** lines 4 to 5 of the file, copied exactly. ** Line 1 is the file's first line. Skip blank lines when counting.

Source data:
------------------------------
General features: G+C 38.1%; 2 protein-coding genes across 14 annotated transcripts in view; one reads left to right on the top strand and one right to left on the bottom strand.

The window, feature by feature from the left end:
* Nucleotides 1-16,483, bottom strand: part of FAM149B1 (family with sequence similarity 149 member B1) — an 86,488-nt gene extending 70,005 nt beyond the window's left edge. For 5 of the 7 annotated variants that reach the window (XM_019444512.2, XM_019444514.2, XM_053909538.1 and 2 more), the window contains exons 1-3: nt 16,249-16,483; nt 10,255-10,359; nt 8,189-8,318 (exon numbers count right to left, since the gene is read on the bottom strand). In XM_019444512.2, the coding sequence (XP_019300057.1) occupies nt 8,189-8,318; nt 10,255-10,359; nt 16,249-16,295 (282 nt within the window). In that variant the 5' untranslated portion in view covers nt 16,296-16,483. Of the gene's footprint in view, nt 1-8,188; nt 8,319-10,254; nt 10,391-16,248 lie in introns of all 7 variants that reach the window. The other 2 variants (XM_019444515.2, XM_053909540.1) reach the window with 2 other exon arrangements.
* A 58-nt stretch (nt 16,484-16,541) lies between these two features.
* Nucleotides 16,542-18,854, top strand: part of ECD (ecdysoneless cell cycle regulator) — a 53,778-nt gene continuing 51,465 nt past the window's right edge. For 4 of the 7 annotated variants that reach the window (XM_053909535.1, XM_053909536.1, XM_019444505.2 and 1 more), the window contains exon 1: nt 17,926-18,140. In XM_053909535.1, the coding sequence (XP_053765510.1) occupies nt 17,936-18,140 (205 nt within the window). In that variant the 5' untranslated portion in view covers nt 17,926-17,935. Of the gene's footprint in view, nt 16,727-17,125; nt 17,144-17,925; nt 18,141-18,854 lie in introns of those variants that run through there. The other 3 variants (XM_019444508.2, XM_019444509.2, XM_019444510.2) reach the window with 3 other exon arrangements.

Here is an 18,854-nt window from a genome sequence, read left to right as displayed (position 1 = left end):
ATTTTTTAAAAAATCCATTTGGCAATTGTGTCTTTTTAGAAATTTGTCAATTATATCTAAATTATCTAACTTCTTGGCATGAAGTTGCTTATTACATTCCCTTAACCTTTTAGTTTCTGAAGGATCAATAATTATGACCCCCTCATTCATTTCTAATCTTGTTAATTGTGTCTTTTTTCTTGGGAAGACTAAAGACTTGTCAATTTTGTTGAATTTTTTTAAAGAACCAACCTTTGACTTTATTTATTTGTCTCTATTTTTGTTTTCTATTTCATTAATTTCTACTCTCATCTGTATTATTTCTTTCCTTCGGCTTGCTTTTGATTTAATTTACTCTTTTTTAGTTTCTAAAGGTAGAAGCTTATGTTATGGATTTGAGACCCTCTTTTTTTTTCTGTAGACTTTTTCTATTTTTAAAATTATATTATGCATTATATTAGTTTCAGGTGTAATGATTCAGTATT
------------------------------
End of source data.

* A 58-nt stretch (nt 16,484-16,541) lies between these two features.
* Nucleotides 16,542-18,854, top strand: part of ECD (ecdysoneless cell cycle regulator) — a 53,778-nt gene continuing 51,465 nt past the window's right edge. For 4 of the 7 annotated variants that reach the window (XM_053909535.1, XM_053909536.1, XM_019444505.2 and 1 more), the window contains exon 1: nt 17,926-18,140. In XM_053909535.1, the coding sequence (XP_053765510.1) occupies nt 17,936-18,140 (205 nt within the window). In that variant the 5' untranslated portion in view covers nt 17,926-17,935. Of the gene's footprint in view, nt 16,727-17,125; nt 17,144-17,925; nt 18,141-18,854 lie in introns of those variants that run through there. The other 3 variants (XM_019444508.2, XM_019444509.2, XM_019444510.2) reach the window with 3 other exon arrangements.